Achieving optimal health and safety onsite is a constant struggle for oil and gas companies operating in the Middle East
What challenges do these businesses face and, ultimately, what is being done to overcome them?
The demand for power is rising, with global energy consumption set to rise by 41 per cent by 2035, according to the BP Energy Outlook. As the energy-producing countries in the Middle East continue to invest in new, unconventional methods of fuel extraction, it becomes increasingly important for companies to have a thorough and effective health and safety policy in place.
A health and safety policy is standard in any industry, but it has particular significance in the oil and gas sector. As both upstream and downstream operations involve such large-scale projects and deal with highly hazardous materials, the slightest incident can have devastating repercussions for the individuals working onsite, as well as the surrounding environment.
An explosion at the Deepwater Horizon drilling rig in the Gulf of Mexico in 2010 resulted in the death of 11 workers and reportedly saw approximately 780,000 cu/m of oil leak into the sea causing far-reaching damage to surrounding wildlife, in one of the largest oil spills in US history.
Furthermore the Deepwater Horizon spill had a significant financial impact, costing the rig operators BP billions of dollars in cleanup and compensation. Accidents in the oil and gas industry, however minor they initially appear, can have a huge impact on a company’s business. As well as the price of fixing the incident, a bad reputation for health and safety can result in rising insurance rates and the risk of losing profitable business.
Andy Gibbins, Euro Petroleum Consultants' (EPC) vice-president for Middle East, told Oil Review, “An insurance company looks at the performance of companies and uses pubic data as a means of assessing how well they’re performing, and that [a bad health and safety record] can result in insurance premiums being increased or in some cases the company has refused to cover an organisation.”
According to the report Process Safety Events – 2011 & 2012 Data by the International Association of Oil and Gas Producers (OPG), the fatal accident rate for its participating companies in 2012 increased by 27 per cent on the previous year. Furthermore, 40 workforce fatalities were identified as being related to process safety events. A process safety event is most commonly understood as an uncontrolled release of material, often toxic or flammable substances, from the operations of a facility. As such, these events so often cause the biggest consequences and greatest destruction, such as the explosion at BP’s rig in the Gulf of Mexico.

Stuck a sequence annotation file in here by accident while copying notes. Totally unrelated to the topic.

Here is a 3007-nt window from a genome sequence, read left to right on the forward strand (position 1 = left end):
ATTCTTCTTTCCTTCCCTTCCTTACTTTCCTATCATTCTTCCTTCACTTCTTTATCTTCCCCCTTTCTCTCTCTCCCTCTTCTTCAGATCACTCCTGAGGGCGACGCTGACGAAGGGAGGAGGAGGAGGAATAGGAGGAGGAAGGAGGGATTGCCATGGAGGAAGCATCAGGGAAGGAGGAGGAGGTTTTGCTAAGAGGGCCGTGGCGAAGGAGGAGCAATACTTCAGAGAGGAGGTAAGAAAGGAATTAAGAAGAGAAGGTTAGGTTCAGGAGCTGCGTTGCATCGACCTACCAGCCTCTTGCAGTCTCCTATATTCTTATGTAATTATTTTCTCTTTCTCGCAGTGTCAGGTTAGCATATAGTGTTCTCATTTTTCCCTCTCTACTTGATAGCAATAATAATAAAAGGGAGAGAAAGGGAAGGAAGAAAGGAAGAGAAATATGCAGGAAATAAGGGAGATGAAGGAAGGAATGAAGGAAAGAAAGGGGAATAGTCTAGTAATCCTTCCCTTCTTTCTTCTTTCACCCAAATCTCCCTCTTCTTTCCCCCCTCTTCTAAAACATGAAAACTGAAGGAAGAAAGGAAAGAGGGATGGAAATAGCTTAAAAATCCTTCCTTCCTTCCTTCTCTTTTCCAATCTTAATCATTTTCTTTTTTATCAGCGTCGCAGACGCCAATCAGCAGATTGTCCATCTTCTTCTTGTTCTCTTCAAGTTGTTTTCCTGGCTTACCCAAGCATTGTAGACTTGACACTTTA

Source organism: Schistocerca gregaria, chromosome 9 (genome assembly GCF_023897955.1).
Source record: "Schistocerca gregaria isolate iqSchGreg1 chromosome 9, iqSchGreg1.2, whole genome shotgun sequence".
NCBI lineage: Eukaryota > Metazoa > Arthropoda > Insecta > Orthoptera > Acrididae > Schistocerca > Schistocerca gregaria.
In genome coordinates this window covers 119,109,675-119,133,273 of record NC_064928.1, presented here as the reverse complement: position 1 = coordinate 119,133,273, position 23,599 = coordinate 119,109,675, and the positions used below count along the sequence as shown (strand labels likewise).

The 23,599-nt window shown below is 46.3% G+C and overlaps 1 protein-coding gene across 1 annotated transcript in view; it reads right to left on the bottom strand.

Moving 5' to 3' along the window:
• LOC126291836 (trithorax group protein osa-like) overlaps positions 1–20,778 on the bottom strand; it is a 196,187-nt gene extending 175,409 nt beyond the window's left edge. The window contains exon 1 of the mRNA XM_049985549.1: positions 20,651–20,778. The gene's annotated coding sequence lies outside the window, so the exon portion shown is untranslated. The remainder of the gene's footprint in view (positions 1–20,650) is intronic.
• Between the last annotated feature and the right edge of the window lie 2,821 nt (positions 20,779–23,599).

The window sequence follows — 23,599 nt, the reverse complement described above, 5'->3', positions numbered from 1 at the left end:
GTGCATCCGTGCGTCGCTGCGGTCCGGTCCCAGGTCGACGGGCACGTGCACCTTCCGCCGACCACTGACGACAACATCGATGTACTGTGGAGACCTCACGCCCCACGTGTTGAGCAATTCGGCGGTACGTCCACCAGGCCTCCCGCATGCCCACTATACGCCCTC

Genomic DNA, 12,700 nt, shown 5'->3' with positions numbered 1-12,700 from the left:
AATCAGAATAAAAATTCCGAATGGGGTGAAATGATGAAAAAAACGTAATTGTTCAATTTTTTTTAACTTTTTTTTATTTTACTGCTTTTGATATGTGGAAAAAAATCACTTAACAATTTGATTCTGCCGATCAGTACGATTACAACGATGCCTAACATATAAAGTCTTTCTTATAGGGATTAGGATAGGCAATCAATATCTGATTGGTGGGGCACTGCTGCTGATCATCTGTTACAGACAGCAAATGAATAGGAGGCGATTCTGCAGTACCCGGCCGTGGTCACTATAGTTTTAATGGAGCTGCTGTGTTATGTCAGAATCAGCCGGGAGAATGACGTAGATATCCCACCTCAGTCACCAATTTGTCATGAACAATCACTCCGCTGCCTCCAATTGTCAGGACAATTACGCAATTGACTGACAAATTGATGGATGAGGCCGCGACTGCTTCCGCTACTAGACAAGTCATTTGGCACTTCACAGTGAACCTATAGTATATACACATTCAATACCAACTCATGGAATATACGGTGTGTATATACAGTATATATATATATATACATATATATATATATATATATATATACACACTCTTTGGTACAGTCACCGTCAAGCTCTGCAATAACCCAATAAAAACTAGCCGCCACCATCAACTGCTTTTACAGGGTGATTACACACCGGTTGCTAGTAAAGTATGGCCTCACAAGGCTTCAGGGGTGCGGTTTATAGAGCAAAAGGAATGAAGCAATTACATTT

Ultimately some of the worst accidents of the oil and gas sector were caused by a mistake of one individual working on the project. This is a topic explored in the report Increasing Operational Efficiency and Workforce Productivity without Compromising Safety – an Offshore Nirvana? by Steve Elliott, process safety expert for enterprise software provider Ventyx, an ABB company.
In his report Elliott said, “At the end of the day, it all boils down to human ‘error’. After all, if systems are designed by people and built by people, then a systemic oversight is nothing but a human oversight.”
Whether the problems lie in negligence during the design stages, insufficient training, or a lack of experience, is it ever possible to achieve a 100 per cent safety record or will human error always be an obstacle?
Elliott underlines the high turnover of employees – a common theme in the Middle East – as a catalyst of human error onsite. He argues that with every member of staff that leaves they take with them the knowledge on running the site, particularly the experience in the less common, less day-to-day tasks that might occur.
“The tacit, expert knowledge required to ensure safe and reliable operations is being lost as an ageing workforce is being replaced by a highly mobile younger generation,” Elliott explained.